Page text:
Writer Nikki Giovanni

Originally aired on November 18, 2013
Guest interviews are usually available online within 24 hours of broadcast.

The world-renowned poet, writer and activist dissects her latest collection of poetry and prose, Chasing Utopia: A Hybrid.

Nikki Giovanni is one of the foremost storytellers of the 1960's and 70's Black Art Movement. Now on Virginia Tech's faculty, she's written some 30 volumes of poetry, children's books and collections of essays. The Tennessee native has also released several albums, including "Truth Is on Its Way"—at the time, a groundbreaking combination of gospel spirituals and poetry—and won a Grammy nod for "The Nikki Giovanni Poetry Collection." She's a breast cancer survivor and contributed an intro to the book, Breaking the Silence: Inspirational Stories of Black Cancer Survivors. Among her many honors are seven NAACP Image Awards and the first Rosa Parks Woman of Courage Award.


Tavis: Best-selling writer Nikki Giovanni is one of this country’s most honored poets, commentators, and educators. Her eloquent voice comes through in more than 30 books and as a university distinguished professor at Virginia Tech.

Her latest collection of poetry and prose is called “Chasing Utopia,” but the utopia here is not the one envisioned by Thomas More in 1516. It’s something else entirely different. We’ll get to that later in this conversation, I suspect. (Laughter)

First of all, Nikki Giovanni, it’s always good to have you on this program.

Nikki Giovanni: Oh, it’s good to be here, Tavis, thank you.

Tavis: Let me start where anyone with good sense would start with you, (laughter) and that is by not asking a question but by asking you to read. I guess that is a question: Will you read something for me from the book?

Giovanni: I would love it.

Tavis: All right.

Giovanni: “I would like to see you cooking. I would like for you to cook for me. I would like to see you decide upon a menu, go to the market and pick the fruit, the vegetables, the fish. I would like to see you smell the fish, test the flesh for freshness and firmness.

“I would like to watch you in the bakery. In the bakery by the dinner rolls, deciding – rolls or crusty bread? I would watch you run back to get the goat butter.

“I would like to be sitting in a corner and you, intent upon your meal, not noticing me when you walk to the wine store. I would watch you wrestle with red or white. White, of course, because it’s fish; but red is seductive. Whoever fell in love over a glass of white wine? (Laughter)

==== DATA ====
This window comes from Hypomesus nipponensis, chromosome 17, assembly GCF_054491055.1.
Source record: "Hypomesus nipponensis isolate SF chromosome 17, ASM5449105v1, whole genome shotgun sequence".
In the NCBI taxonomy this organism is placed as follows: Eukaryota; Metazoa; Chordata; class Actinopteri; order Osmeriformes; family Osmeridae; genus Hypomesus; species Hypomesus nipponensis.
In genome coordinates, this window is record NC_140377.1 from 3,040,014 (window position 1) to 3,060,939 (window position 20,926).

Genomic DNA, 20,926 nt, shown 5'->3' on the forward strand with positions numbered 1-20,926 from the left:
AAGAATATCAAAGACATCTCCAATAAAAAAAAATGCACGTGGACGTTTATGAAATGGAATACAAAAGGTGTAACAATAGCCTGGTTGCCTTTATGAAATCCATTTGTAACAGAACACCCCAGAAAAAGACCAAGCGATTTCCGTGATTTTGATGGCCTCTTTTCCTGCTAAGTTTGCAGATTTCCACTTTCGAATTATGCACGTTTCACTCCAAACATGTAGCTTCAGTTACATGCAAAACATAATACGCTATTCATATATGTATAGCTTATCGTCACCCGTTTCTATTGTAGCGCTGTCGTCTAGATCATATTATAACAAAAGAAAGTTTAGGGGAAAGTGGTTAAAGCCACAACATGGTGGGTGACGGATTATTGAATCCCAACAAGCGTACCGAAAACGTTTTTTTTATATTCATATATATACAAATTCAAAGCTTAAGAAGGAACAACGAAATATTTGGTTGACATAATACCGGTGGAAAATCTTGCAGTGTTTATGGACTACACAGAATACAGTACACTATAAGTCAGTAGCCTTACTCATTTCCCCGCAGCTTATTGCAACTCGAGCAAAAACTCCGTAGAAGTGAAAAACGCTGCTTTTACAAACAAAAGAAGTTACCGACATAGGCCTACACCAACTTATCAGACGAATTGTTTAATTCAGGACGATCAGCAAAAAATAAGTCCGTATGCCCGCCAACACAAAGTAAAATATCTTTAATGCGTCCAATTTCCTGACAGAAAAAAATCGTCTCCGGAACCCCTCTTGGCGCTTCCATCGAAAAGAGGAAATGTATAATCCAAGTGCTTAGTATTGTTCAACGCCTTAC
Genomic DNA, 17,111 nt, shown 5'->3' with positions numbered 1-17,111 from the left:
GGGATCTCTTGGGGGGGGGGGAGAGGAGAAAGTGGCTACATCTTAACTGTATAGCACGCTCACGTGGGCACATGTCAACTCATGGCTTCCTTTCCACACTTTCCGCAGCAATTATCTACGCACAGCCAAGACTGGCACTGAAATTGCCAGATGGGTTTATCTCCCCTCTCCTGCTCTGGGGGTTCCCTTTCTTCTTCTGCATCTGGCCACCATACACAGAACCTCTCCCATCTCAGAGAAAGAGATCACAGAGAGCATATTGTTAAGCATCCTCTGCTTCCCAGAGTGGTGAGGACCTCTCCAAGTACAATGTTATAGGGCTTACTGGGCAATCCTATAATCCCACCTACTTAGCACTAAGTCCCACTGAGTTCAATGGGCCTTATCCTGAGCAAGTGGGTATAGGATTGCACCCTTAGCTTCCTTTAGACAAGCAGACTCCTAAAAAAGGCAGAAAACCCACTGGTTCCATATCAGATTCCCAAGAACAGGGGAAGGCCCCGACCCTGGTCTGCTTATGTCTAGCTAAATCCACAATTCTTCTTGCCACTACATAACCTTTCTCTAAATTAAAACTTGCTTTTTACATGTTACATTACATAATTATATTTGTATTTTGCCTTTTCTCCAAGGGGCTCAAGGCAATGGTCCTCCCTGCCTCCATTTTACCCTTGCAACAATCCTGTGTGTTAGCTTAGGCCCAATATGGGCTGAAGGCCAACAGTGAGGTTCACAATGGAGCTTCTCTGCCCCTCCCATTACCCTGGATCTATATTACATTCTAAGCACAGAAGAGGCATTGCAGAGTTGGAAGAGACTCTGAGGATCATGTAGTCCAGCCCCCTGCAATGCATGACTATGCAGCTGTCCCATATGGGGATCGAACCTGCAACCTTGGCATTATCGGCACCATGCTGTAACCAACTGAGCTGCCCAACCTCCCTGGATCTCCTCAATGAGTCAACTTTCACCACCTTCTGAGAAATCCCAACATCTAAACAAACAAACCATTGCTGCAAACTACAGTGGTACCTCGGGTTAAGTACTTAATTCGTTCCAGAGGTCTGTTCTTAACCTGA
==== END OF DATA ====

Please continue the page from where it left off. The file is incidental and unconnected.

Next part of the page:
“I, uncharacteristically on time, would like you to greet me in a butcher’s apron. I would like to watch you greet me only in an apron. You would ask me to undress – to undress for you.

Before I sit down at the beautiful table, before you hand me my glass, you would ask me to undress. I would like to watch you watch me undressing for you. I would like to watch the movement inside the apron as I undress for you.

“I would like to watch you walk – no, stroll to your closet, where you bring out your old buffalo plaid dressing gown, your pilly, much-washed dressing gown that smells like you after you brush your teeth, after you shower, after you comb your hair. I would like to embrace your odor. Your odor, your essence, as we sit down to eat.

“I would like for you to cook for me. I would like that very much.”

Tavis: This, (laughter) this book – that piece is called, by the way, “Still Life with Apron.”

Giovanni: “With Apron.” (Laughs) Yes.

Tavis: “Still Life with Apron.” This book is filled with can I say an ode to food?

Giovanni: Yeah. (Laughs) That’s good.

Tavis: Yeah. Tell me why that is for this book.

Giovanni: Well, the book started because of Chasing Utopia, which actually is a beer, and it’s because my mother was a beer drinker, and she drank, Mama drank a beer every day of her life, and we knew she was dying when she didn’t want a beer.

I was mourning and I was sad, and I was trying to – what does one do with sadness? So we’re all foodies, and so it started with the beer, and then realizing that I was – I drink a beer, by the way, Tavis, everyplace I go for my mom.

I was just coming from Accra, and so when I got into the hotel in Accra, Ghana, I went downstairs. The number one beer in Accra, as you know, is Club beer, and you go to Jamaica, number one beer is Red Stripe.

But the number one beer in the world is Utopia, and so I thought well, if I want to drink a beer for Mommy, I want the number one beer. So that’s what started it. Then everyplace you go you do something that reminds you.

I cooked with my grandmother and my mother, and of course you know my sister, Gary, was a great cook. So a lot of my good memories are about food, and I just found a way for me to incorporate it, to bring it out.

Tavis: How does engaging in that activity allow you not just to remember your mother, but to connect with your mother?

Giovanni: I think that we all do things that the people we love do, and so in this case it’s cooking. But then that would be my sister, my mother, and my grandmother.